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Standing at the corner of Westminster Avenue and Parkside Drive, it took a moment, but then it dawned on me: While it's of little use today, that teensy-tiny street sign affixed to the side of this High Park home 15 feet up would have been an easy read from a horse-drawn buggy, since one sat much higher and travelled at a more relaxed clip. The same goes for early automobiles, which were based on carriage designs.

My guess is that these housebound signs are the oldest in the city. Allen Pinkerton, 51, manager of Signs and Markings with the City of Toronto, shares that opinion. He also adds that since maintenance of these historic tidbits no longer lies with the city, we can thank homeowners for their continued survival: "Oh yeah, probably a little help from the property owners taking care of it [because] they are unique, very few cities have it."

Think about it: Street signs are one of the few directional markers a city can use to brand itself; they're also a good way for a neighbourhood to distinguish itself within the larger city. Most other signs are of a regulatory nature – stop, yield, no parking, no standing, no left turn, etc. – and, as such, are governed by the province with regards to size, typeface and colour.

So, I went in search of as many vintages as I could find, hoping that they, too, would speak of their era. In older areas, I often spotted multiple vintages within blocks of each other, and at busy downtown intersections I sometimes found two or three layers of signage at the same corner. The simple explanation for this, of course, is that it's city policy to replace signs only on an as-needed basis.

From Yonge and Queen's Quay to Yonge and Steeles and all points in between, the most common marker is the large blue reflective rectangle with white lettering. Usually attached to the metal arm that holds traffic lights aloft, these are the boiled potatoes of signage they're so dull and ubiquitous; while we look at them dozens of times a day, we don't 'see' them any longer.

Up until recently, the much older black-and-white "acorn" signs – made up of a separate metal frame, a painted white face with embossed black lettering and a three-dimensional acorn like the cherry on a sundae – had become almost invisible until the mid-2000s, when the city began replacing them with two-dimensional, laser-cut facsimiles, which, in my opinion, said to out-of-towners that Toronto favoured fiscal responsibility over beauty.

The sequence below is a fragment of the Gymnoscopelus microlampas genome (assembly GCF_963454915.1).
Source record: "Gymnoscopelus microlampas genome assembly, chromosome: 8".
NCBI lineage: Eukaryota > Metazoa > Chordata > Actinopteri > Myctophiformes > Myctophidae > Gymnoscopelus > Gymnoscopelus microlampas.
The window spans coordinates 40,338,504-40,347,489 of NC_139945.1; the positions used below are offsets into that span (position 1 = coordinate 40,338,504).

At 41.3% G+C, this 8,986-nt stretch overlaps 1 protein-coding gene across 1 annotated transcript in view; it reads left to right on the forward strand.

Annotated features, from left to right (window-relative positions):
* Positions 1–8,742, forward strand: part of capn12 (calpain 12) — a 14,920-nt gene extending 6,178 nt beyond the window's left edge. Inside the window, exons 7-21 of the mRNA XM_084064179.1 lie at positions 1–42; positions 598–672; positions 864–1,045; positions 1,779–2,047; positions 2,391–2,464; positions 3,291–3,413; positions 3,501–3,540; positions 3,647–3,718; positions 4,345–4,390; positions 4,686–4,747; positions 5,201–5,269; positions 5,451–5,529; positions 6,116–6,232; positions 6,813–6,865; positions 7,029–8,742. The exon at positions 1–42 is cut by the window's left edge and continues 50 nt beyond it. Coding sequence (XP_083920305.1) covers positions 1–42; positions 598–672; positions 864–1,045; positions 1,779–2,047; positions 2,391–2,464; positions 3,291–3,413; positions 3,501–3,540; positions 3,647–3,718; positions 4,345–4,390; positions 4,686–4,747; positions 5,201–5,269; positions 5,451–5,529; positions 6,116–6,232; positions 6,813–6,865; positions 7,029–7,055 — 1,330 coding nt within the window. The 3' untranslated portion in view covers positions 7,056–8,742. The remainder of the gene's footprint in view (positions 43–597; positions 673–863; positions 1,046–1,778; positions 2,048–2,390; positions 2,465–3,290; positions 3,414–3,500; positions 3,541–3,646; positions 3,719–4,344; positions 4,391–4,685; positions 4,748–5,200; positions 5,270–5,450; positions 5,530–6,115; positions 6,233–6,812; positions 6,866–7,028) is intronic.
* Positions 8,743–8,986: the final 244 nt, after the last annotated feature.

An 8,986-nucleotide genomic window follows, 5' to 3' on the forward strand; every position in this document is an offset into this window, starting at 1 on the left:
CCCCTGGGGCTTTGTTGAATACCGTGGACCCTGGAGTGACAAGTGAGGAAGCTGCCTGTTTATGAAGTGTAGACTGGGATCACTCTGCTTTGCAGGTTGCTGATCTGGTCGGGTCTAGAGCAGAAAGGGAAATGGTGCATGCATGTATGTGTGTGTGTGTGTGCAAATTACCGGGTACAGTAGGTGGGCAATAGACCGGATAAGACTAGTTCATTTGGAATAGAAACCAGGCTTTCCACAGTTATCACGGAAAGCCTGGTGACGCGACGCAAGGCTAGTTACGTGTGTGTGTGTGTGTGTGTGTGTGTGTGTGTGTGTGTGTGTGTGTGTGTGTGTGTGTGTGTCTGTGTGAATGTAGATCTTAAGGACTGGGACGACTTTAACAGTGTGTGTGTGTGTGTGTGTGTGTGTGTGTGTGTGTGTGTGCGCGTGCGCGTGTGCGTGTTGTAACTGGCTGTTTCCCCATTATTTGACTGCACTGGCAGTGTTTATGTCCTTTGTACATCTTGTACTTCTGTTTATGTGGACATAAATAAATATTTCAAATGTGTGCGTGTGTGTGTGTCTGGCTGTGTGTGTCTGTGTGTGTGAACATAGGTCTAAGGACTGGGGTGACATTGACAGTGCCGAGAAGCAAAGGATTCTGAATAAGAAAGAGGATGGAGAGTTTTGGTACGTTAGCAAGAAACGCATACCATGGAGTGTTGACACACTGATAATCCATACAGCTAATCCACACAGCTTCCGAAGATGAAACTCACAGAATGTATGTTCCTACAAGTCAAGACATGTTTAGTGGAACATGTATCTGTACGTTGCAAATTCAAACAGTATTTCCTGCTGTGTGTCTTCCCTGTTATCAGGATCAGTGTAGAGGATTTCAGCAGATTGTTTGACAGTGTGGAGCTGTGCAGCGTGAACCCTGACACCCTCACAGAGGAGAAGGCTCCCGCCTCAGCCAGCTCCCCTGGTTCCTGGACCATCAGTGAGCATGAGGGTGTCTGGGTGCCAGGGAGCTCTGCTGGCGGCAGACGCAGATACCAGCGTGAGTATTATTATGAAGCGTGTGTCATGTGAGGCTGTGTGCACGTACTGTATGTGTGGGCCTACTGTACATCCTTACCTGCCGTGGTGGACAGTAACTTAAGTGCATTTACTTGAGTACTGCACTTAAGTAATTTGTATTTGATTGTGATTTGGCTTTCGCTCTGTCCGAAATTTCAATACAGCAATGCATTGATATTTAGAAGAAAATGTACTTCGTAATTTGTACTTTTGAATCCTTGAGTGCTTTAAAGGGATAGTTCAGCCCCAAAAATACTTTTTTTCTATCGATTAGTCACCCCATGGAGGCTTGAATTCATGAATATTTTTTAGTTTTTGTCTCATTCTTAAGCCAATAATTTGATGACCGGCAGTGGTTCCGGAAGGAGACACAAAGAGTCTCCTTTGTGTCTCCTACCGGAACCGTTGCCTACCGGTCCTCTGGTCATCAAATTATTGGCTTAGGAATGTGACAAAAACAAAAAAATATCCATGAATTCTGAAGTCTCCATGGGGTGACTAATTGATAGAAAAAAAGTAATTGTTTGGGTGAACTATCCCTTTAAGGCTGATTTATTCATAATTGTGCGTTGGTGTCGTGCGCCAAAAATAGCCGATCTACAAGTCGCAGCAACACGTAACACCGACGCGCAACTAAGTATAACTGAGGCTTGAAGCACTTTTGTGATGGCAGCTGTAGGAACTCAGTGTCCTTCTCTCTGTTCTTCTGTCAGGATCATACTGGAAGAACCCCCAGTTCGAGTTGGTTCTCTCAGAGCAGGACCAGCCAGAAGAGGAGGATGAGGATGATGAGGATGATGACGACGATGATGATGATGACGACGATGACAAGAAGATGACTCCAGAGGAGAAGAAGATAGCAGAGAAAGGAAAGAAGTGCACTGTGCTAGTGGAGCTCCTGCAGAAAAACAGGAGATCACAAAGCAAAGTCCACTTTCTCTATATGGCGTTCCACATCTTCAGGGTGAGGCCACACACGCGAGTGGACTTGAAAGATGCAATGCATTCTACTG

Interestingly, there was a version that came before the laser-cut uglies that dispensed with embossing (too costly) but still featured separate components of frame, sign and acorn. In some areas of the city, one can see all three generations.

Thankfully, opposition to the laser-cut signs brought change: "I think those types of signs were what actually was the catalyst to [trigger] the discussion to create the new signs," Mr. Pinkerton says. Approved in early 2007 by city council, the Kramer Design Associates signs were a complete departure. Featuring a reflective middle blue band with reflective white lettering in the Clearview typeface (approved by the U.S. Federal Highway Administration) there is also a curved top "blade" for neighbourhood branding and a bottom area to provide the closest street address.

While some thought the Kramer signs versatile and modern, acorn-lovers were angry (some created "Save the Acorn" Facebook pages). They look like "anyplace U.S.A." was one online complaint; some criticized the poorly publicized public consultation process; others argued that the tried-and-true black letters on a white field would have better visibility; a few chimed in that Clearview was too thin and reedy. "I'd love Oak St.," laughs Mr. Pinkerton in protest. "Scarborough Golf Club Road – that's a lot of information to put on one sign, and to do that over a 38-inch blade would mean you'd have to start compressing [the letters] quite a bit, where with Clearview you don't need to."

In other words, we'd better learn to love the new font, because it isn't going anywhere.

One type of sign that is fast disappearing is the illuminated box. To my eye, these rectangular 1960s gems were the perfect companion to our rectangular International Style architecture. They harkened back to a time of illuminated telephone boxes and squat metal garbage receptacles. Up until a few years ago, I knew of a handful of intersections where these could be found, but they turned up empty, so I turned to my friends at (a great online resource) for help.

I was directed to the pedestrian island at the north side of Queen and Bay, where I found both a yellow and a blue example on the same pole. At the southeast corner, the illuminated Bay box still has the 1967 Centennial logo on the end.

Obviously, with burnt bulbs and metal boxes that would eventually split open during decades of freeze-thaw, these would have been an expensive nuisance. However, it's just these sorts of things that will make for wonderful urban artifacts at the Toronto Museum … should we ever build it.